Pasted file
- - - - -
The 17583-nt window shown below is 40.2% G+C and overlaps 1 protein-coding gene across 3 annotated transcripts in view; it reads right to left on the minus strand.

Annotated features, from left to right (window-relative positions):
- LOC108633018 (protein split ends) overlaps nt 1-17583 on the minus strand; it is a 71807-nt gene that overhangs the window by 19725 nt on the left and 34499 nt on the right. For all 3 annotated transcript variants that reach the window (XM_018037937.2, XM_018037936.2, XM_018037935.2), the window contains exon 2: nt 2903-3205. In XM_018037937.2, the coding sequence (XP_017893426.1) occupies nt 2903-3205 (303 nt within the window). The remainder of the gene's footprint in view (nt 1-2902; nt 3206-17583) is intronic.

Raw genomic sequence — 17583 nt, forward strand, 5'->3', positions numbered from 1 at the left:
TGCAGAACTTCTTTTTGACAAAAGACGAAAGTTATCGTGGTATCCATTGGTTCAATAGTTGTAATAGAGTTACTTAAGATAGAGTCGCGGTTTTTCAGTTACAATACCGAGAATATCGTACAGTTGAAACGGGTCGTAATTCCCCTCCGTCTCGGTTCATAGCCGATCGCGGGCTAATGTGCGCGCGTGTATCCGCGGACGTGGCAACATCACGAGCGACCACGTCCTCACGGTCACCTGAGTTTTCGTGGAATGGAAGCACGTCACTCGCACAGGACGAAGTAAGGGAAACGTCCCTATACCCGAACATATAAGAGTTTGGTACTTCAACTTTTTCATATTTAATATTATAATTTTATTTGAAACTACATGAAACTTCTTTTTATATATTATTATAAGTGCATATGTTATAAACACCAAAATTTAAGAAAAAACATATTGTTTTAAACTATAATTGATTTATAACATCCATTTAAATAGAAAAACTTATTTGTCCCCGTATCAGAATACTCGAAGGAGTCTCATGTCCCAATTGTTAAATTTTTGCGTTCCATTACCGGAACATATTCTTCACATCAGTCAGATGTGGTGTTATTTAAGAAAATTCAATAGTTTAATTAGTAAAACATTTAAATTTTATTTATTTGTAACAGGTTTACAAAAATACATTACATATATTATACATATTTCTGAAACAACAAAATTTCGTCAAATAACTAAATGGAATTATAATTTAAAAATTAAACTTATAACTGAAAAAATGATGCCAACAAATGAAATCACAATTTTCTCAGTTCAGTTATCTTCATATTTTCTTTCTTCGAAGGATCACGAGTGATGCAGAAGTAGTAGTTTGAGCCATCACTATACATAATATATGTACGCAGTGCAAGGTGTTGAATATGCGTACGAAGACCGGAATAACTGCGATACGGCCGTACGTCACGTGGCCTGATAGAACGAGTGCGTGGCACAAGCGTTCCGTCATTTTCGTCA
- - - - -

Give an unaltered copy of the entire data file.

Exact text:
The 17583-nt window shown below is 40.2% G+C and overlaps 1 protein-coding gene across 3 annotated transcripts in view; it reads right to left on the minus strand.

Annotated features, from left to right (window-relative positions):
- LOC108633018 (protein split ends) overlaps nt 1-17583 on the minus strand; it is a 71807-nt gene that overhangs the window by 19725 nt on the left and 34499 nt on the right. For all 3 annotated transcript variants that reach the window (XM_018037937.2, XM_018037936.2, XM_018037935.2), the window contains exon 2: nt 2903-3205. In XM_018037937.2, the coding sequence (XP_017893426.1) occupies nt 2903-3205 (303 nt within the window). The remainder of the gene's footprint in view (nt 1-2902; nt 3206-17583) is intronic.

Raw genomic sequence — 17583 nt, forward strand, 5'->3', positions numbered from 1 at the left:
TGCAGAACTTCTTTTTGACAAAAGACGAAAGTTATCGTGGTATCCATTGGTTCAATAGTTGTAATAGAGTTACTTAAGATAGAGTCGCGGTTTTTCAGTTACAATACCGAGAATATCGTACAGTTGAAACGGGTCGTAATTCCCCTCCGTCTCGGTTCATAGCCGATCGCGGGCTAATGTGCGCGCGTGTATCCGCGGACGTGGCAACATCACGAGCGACCACGTCCTCACGGTCACCTGAGTTTTCGTGGAATGGAAGCACGTCACTCGCACAGGACGAAGTAAGGGAAACGTCCCTATACCCGAACATATAAGAGTTTGGTACTTCAACTTTTTCATATTTAATATTATAATTTTATTTGAAACTACATGAAACTTCTTTTTATATATTATTATAAGTGCATATGTTATAAACACCAAAATTTAAGAAAAAACATATTGTTTTAAACTATAATTGATTTATAACATCCATTTAAATAGAAAAACTTATTTGTCCCCGTATCAGAATACTCGAAGGAGTCTCATGTCCCAATTGTTAAATTTTTGCGTTCCATTACCGGAACATATTCTTCACATCAGTCAGATGTGGTGTTATTTAAGAAAATTCAATAGTTTAATTAGTAAAACATTTAAATTTTATTTATTTGTAACAGGTTTACAAAAATACATTACATATATTATACATATTTCTGAAACAACAAAATTTCGTCAAATAACTAAATGGAATTATAATTTAAAAATTAAACTTATAACTGAAAAAATGATGCCAACAAATGAAATCACAATTTTCTCAGTTCAGTTATCTTCATATTTTCTTTCTTCGAAGGATCACGAGTGATGCAGAAGTAGTAGTTTGAGCCATCACTATACATAATATATGTACGCAGTGCAAGGTGTTGAATATGCGTACGAAGACCGGAATAACTGCGATACGGCCGTACGTCACGTGGCCTGATAGAACGAGTGCGTGGCACAAGCGTTCCGTCATTTTCGTCA